IPL researchers found a way to address these issues by focusing on internal migration in Switzerland. Their study relies on detailed administrative data covering the entire population of social assistance recipients over the 2005 to 2015 period. Switzerland’s decentralized system of welfare provision leads to high variation in  benefit levels for social assistance. In addition, the country’s small geographic distances, sizable immigrant population, and limited barriers to movement imply that Switzerland is a likely case for welfare migration. To test the hypothesis, the researchers studied immigrants’ reactions to changes in social assistance rates due to the introduction of standardized guidelines for social assistance (known as the SKOS guidelines) at the cantonal level. The researchers compared immigrants’ probability to move to or from municipalities that introduced (or repealed) standardized social assistance levels to the relocation choices of otherwise similar immigrants living in comparable places that did not introduce such standardized levels.

Little evidence for welfare migration

The researchers first looked at average migration rates among welfare recipients. They found that welfare recipients are relatively mobile: in a typical year, approximately 7.8 percent of Swiss beneficiaries relocate and receive benefits from a new municipality. Despite frequent media coverage surrounding immigrant “benefit tourism,” the annual inter-municipality relocation rates of immigrant beneficiaries is consistently lower, at 5.2 percent. Second, the researchers compared the potential gains from welfare-maximizing relocations to the actual increase in welfare income among recipients who moved. If they moved from a municipality with lower benefit rates than 80 percent of municipalities (20th percentile) to a municipality with higher benefit rates than 80 percent of municipalities (80th percentile), recipients could theoretically increase their welfare income by CHF 142 per month (about 153 USD). Compared to this benchmark, actual changes in welfare income are relatively minor. While Swiss citizens, on average, increase their welfare income by CHF 15 (16 USD) per month after moving, this increase is only slightly larger for immigrants, at CHF 22 (24 USD) per month.

The researchers also estimated the expected inflow of welfare recipients following an increase in benefit rates. They find that a municipality with 10,000 residents that increases the monthly benefit rate by CHF 100 (108 USD) could expect to receive 1.2 additional citizen beneficiaries each year. However, the same shift in benefit rates does not attract additional immigrants. Summarizing the evidence, Moritz Marbach, associate professor of public policy and data science at the University College London, said: “Our different analyses provide a consistent finding: On average, the immigrant population in Switzerland does not engage in meaningful welfare migration.” These findings complement evidence from another IPL study in the United States. In that study, researchers looked at 208,060 immigrants living in the U.S. between 2000 and 2016 during an expansion of healthcare coverage for children and pregnant women, and found no evidence that immigrants moved to places with increased benefits.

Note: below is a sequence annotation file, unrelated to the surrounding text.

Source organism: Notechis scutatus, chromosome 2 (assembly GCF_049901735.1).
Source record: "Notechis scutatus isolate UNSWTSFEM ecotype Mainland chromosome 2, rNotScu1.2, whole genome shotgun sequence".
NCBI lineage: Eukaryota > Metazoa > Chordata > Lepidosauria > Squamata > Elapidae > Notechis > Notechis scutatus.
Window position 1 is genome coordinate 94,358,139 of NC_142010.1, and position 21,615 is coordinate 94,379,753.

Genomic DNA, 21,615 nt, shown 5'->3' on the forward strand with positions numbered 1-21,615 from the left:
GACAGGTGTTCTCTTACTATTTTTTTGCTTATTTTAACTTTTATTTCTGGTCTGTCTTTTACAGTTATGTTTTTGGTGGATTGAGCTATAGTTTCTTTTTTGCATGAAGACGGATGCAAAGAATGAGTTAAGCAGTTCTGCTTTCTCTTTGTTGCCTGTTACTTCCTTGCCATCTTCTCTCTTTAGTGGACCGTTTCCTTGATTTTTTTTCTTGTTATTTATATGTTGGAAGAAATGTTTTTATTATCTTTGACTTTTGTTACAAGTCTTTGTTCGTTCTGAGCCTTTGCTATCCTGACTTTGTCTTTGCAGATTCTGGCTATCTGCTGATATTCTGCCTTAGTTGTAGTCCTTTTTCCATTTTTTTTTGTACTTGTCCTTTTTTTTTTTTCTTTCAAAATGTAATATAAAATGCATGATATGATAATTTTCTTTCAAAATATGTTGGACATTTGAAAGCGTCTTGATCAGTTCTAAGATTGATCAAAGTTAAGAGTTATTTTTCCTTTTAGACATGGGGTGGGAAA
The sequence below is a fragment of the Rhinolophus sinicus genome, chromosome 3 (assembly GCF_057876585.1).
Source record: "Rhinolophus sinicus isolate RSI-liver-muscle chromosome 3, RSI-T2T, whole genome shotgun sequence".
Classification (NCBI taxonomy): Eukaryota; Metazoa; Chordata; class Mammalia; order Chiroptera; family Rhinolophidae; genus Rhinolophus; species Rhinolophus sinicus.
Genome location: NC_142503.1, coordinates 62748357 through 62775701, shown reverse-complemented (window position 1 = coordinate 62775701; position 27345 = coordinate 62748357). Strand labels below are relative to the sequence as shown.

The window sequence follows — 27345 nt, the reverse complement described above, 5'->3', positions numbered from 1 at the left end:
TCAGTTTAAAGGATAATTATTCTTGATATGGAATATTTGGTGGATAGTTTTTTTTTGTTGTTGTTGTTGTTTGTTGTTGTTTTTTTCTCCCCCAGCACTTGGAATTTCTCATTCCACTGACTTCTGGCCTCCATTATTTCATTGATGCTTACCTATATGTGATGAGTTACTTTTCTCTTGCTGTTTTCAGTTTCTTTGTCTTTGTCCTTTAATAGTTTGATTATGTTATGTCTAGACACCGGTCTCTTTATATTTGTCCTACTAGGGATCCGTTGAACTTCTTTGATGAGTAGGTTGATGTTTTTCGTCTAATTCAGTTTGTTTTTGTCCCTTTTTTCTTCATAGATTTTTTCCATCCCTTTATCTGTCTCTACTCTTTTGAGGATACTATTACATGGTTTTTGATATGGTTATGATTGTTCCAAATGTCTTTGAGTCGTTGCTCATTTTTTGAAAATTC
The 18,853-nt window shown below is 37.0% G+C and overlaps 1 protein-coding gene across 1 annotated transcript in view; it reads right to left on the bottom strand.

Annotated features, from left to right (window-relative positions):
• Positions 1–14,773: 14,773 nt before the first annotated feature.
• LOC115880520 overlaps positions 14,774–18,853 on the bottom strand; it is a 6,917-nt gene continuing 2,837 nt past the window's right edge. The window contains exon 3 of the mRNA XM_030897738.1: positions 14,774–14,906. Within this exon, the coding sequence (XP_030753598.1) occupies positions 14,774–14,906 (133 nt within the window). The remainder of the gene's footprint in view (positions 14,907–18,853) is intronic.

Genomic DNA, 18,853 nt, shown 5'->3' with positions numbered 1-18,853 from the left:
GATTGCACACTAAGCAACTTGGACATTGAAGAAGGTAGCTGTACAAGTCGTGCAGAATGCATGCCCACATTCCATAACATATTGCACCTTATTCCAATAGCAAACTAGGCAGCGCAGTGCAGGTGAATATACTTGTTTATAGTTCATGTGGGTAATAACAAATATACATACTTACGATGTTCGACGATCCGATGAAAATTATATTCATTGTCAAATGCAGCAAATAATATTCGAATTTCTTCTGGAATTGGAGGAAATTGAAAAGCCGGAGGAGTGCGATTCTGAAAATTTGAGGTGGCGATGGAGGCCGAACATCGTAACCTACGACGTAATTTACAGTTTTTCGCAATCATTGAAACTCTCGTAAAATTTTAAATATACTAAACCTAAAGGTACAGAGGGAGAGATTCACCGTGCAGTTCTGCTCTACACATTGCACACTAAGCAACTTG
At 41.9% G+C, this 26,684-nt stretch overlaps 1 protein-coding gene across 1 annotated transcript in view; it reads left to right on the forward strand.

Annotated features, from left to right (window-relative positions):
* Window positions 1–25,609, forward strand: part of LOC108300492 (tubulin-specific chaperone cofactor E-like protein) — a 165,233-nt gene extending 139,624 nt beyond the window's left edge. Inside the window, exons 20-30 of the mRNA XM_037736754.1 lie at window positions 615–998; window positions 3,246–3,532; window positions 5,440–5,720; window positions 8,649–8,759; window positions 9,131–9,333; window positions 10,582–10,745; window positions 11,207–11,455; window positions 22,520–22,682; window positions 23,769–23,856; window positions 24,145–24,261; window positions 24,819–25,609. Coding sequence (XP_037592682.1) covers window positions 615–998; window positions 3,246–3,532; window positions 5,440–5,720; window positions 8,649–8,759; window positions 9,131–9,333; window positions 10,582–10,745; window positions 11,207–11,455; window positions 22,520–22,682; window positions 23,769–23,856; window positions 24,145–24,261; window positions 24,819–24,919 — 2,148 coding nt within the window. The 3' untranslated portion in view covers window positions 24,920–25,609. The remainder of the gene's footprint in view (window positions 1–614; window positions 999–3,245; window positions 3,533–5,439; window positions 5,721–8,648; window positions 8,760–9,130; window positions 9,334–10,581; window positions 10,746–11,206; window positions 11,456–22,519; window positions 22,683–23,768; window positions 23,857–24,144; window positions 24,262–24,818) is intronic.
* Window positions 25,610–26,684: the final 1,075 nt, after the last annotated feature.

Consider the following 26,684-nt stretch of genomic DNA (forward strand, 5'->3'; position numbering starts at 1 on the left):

What factors shape immigrants’ relocation choices, if not benefit rates? In an additional analysis, the researchers found that immigrant welfare recipients are likely to move to larger municipalities, those with lower housing costs and more extensive co-ethnic networks. Dominik Hangartner, professor of public policy at ETH Zurich, said: “The results suggest that immigrants carefully select their destinations but based on factors beyond marginal changes in welfare benefits. In light of this finding, claims of subnational ‘benefit tourism’ seem exaggerated.” Despite the lack of evidence, these claims often have direct policy consequences, as governments have cut benefit levels or restricted eligibility to discourage presumed welfare migration. For policymakers interested in stabilizing welfare provision in diversifying societies, IPL’s research suggests that such anticipatory cuts are neither necessary nor useful to deter welfare migration.




Do welfare benefits determine where immigrants move?


Jeremy Ferwerda

Moritz Marbach

Dominik Hangartner


Administrative Data Merge


Approximately 7.8% of Swiss beneficiaries relocate and receive benefits from a new municipality in a given year, compared with 5.2% of immigrant beneficiaries.


European Research Council (ERC)